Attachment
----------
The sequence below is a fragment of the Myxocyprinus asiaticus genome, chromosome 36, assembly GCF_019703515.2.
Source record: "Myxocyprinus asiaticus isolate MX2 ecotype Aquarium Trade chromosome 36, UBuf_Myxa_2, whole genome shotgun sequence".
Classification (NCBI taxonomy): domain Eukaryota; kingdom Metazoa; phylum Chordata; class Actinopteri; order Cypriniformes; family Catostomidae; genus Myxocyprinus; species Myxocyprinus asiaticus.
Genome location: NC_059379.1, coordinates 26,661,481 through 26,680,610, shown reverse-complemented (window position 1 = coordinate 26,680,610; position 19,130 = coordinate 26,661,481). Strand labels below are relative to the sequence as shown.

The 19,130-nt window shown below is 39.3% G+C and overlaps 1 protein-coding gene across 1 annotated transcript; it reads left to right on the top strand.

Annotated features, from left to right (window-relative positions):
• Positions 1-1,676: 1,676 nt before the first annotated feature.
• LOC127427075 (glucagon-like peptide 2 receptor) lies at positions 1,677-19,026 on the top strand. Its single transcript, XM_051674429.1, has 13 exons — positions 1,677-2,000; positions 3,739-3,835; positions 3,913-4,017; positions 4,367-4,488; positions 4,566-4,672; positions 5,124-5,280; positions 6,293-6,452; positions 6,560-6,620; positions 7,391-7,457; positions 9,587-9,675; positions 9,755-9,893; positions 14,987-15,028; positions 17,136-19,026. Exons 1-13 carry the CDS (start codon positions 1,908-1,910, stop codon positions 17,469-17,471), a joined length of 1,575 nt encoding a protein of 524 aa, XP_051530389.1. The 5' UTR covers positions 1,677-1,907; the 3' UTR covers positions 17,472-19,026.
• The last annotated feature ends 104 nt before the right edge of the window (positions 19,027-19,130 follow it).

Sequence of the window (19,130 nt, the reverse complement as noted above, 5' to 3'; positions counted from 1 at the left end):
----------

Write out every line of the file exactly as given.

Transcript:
The sequence below is a fragment of the Myxocyprinus asiaticus genome, chromosome 36, assembly GCF_019703515.2.
Source record: "Myxocyprinus asiaticus isolate MX2 ecotype Aquarium Trade chromosome 36, UBuf_Myxa_2, whole genome shotgun sequence".
Classification (NCBI taxonomy): domain Eukaryota; kingdom Metazoa; phylum Chordata; class Actinopteri; order Cypriniformes; family Catostomidae; genus Myxocyprinus; species Myxocyprinus asiaticus.
Genome location: NC_059379.1, coordinates 26,661,481 through 26,680,610, shown reverse-complemented (window position 1 = coordinate 26,680,610; position 19,130 = coordinate 26,661,481). Strand labels below are relative to the sequence as shown.

The 19,130-nt window shown below is 39.3% G+C and overlaps 1 protein-coding gene across 1 annotated transcript; it reads left to right on the top strand.

Annotated features, from left to right (window-relative positions):
• Positions 1-1,676: 1,676 nt before the first annotated feature.
• LOC127427075 (glucagon-like peptide 2 receptor) lies at positions 1,677-19,026 on the top strand. Its single transcript, XM_051674429.1, has 13 exons — positions 1,677-2,000; positions 3,739-3,835; positions 3,913-4,017; positions 4,367-4,488; positions 4,566-4,672; positions 5,124-5,280; positions 6,293-6,452; positions 6,560-6,620; positions 7,391-7,457; positions 9,587-9,675; positions 9,755-9,893; positions 14,987-15,028; positions 17,136-19,026. Exons 1-13 carry the CDS (start codon positions 1,908-1,910, stop codon positions 17,469-17,471), a joined length of 1,575 nt encoding a protein of 524 aa, XP_051530389.1. The 5' UTR covers positions 1,677-1,907; the 3' UTR covers positions 17,472-19,026.
• The last annotated feature ends 104 nt before the right edge of the window (positions 19,027-19,130 follow it).

Sequence of the window (19,130 nt, the reverse complement as noted above, 5' to 3'; positions counted from 1 at the left end):